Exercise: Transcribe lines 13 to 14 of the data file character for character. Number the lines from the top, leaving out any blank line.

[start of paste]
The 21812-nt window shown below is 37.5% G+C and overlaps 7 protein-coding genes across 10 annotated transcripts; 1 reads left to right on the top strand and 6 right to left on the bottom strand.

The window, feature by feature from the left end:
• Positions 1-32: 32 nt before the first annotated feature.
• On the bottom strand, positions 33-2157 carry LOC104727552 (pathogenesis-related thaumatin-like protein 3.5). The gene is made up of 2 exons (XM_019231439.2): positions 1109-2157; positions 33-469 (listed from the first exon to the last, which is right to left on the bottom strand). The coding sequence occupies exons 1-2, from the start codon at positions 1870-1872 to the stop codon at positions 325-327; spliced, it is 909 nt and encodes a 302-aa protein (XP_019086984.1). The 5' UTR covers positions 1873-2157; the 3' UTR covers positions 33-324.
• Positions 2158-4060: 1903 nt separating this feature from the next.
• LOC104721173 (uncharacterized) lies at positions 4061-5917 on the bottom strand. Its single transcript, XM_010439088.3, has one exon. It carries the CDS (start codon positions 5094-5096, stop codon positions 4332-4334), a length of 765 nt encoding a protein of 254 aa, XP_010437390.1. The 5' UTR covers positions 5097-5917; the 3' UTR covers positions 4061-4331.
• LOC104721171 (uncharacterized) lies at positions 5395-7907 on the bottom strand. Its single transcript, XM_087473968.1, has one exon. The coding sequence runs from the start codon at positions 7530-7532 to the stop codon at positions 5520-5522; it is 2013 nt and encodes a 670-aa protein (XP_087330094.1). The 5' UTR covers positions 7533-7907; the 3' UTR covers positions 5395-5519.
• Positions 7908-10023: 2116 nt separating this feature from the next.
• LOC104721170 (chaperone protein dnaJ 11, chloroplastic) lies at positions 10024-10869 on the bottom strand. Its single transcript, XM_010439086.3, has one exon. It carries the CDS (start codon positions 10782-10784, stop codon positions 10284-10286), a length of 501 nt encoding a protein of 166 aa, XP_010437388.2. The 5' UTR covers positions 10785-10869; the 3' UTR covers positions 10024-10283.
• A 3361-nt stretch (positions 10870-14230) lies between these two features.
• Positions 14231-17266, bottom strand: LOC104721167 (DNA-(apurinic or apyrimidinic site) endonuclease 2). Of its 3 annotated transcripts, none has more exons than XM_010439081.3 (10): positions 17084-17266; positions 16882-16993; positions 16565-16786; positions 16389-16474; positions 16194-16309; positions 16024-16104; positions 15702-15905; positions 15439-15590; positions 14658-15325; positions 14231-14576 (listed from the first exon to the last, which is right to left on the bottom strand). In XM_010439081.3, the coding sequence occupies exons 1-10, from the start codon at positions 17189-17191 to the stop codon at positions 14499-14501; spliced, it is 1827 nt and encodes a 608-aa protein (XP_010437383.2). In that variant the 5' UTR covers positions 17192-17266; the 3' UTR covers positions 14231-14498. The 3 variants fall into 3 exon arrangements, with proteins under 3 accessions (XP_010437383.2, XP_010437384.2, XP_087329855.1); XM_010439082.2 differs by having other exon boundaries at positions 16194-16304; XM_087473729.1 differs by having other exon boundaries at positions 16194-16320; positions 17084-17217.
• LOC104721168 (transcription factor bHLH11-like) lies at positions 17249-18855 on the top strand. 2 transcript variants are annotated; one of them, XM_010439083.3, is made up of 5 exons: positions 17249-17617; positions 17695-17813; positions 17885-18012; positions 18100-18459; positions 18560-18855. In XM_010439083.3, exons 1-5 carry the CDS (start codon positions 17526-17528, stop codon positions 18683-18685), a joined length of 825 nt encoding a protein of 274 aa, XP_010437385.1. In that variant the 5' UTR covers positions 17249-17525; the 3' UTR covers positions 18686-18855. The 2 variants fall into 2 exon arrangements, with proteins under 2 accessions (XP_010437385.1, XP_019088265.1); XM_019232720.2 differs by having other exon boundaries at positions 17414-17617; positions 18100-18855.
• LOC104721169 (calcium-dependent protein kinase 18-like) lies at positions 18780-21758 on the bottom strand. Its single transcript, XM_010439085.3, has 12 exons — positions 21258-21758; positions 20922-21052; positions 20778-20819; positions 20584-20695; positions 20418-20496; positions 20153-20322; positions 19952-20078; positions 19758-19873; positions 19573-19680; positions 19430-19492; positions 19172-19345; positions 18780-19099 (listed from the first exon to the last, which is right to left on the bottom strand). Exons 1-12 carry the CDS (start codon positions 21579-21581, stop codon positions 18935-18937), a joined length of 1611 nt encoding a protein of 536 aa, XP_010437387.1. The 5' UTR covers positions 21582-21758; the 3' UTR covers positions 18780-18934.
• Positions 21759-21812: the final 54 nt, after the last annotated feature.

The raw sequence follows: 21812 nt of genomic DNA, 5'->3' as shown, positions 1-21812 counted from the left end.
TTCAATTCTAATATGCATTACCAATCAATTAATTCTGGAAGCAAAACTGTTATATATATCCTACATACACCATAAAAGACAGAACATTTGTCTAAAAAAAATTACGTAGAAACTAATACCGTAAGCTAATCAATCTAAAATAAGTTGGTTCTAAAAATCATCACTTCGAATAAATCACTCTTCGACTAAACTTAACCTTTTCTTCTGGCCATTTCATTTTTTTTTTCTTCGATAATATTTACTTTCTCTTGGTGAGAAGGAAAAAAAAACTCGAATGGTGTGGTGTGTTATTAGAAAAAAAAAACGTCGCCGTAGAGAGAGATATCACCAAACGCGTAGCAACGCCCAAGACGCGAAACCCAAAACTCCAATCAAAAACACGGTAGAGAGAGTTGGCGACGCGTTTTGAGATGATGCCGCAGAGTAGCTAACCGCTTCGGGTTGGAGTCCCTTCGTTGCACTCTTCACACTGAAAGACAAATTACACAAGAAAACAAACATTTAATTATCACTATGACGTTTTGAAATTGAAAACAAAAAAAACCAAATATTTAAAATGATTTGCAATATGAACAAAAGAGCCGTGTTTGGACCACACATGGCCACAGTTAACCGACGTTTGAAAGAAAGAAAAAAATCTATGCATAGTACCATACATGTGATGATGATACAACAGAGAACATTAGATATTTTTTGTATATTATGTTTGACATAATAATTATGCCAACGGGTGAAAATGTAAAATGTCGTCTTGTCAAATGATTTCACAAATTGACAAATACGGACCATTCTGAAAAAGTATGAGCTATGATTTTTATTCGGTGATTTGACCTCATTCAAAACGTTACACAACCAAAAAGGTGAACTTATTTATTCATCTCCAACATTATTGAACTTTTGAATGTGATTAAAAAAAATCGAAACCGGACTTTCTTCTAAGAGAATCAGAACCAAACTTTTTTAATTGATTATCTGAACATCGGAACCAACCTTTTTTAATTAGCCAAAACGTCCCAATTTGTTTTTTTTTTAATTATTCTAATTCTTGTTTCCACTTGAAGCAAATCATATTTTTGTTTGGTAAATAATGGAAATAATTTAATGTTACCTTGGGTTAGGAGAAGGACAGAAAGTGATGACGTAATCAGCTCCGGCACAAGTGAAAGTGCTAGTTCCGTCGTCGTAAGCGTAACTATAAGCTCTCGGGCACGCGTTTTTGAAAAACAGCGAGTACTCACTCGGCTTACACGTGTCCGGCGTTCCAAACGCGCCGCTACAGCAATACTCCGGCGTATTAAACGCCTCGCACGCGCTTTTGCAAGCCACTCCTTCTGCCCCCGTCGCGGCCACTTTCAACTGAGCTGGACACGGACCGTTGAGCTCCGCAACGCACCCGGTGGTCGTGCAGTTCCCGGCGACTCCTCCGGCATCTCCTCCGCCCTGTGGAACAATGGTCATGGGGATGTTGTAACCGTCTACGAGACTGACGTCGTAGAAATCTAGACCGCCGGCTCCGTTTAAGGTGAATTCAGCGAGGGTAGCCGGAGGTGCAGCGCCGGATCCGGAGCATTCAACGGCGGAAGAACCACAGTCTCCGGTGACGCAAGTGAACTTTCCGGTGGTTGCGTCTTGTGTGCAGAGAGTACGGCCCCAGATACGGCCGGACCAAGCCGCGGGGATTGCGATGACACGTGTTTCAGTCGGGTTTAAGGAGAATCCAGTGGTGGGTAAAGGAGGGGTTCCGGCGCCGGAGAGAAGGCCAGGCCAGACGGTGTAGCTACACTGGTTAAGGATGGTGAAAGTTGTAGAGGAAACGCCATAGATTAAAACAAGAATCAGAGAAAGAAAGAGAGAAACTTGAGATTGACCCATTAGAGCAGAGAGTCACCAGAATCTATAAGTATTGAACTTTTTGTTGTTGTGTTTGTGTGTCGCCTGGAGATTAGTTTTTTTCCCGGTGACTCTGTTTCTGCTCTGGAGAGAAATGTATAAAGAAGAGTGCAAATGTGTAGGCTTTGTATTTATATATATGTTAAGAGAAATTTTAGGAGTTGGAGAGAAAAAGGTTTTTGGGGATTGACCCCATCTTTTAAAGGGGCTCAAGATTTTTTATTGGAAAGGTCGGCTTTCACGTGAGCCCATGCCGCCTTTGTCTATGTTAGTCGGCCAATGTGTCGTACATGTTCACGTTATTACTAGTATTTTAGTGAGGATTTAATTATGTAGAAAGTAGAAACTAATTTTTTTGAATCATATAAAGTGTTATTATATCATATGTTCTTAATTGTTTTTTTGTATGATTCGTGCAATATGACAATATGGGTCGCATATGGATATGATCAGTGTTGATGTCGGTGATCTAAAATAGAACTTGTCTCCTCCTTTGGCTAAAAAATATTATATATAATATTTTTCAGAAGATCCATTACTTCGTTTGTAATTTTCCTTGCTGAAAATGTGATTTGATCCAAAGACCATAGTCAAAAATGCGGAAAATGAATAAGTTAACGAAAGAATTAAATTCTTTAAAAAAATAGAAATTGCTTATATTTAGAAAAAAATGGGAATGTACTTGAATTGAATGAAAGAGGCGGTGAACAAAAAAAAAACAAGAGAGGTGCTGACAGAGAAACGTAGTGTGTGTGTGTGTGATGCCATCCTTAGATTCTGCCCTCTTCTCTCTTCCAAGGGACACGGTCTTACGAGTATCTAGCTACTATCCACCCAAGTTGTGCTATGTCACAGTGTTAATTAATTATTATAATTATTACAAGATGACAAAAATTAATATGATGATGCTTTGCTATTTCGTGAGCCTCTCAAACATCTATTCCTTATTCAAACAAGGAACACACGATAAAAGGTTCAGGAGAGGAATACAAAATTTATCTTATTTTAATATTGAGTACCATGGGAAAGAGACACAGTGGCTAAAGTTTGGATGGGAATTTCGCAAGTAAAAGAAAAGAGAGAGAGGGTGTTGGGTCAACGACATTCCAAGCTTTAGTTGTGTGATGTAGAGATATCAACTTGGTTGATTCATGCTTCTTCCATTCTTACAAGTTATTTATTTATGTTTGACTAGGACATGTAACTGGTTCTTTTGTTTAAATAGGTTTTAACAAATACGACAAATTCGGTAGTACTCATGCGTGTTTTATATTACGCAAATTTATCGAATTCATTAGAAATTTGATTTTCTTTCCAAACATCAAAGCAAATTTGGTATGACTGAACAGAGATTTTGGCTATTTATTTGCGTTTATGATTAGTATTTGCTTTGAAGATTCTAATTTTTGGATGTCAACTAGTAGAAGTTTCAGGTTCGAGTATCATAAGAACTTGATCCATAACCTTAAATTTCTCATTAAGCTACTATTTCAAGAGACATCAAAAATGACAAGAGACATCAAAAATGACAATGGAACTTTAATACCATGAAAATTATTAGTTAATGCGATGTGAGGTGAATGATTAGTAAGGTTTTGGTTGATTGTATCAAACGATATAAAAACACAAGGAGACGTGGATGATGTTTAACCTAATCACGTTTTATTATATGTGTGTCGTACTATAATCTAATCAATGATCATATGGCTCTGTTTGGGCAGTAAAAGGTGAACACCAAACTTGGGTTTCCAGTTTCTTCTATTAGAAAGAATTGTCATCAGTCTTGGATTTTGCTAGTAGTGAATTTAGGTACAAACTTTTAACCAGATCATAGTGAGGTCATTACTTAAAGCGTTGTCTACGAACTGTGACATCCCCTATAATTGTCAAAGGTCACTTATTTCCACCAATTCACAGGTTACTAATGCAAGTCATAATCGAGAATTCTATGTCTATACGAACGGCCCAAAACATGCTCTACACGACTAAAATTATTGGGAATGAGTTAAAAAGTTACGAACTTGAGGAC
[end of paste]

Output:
• LOC104721169 (calcium-dependent protein kinase 18-like) lies at positions 18780-21758 on the bottom strand. Its single transcript, XM_010439085.3, has 12 exons — positions 21258-21758; positions 20922-21052; positions 20778-20819; positions 20584-20695; positions 20418-20496; positions 20153-20322; positions 19952-20078; positions 19758-19873; positions 19573-19680; positions 19430-19492; positions 19172-19345; positions 18780-19099 (listed from the first exon to the last, which is right to left on the bottom strand). Exons 1-12 carry the CDS (start codon positions 21579-21581, stop codon positions 18935-18937), a joined length of 1611 nt encoding a protein of 536 aa, XP_010437387.1. The 5' UTR covers positions 21582-21758; the 3' UTR covers positions 18780-18934.
• Positions 21759-21812: the final 54 nt, after the last annotated feature.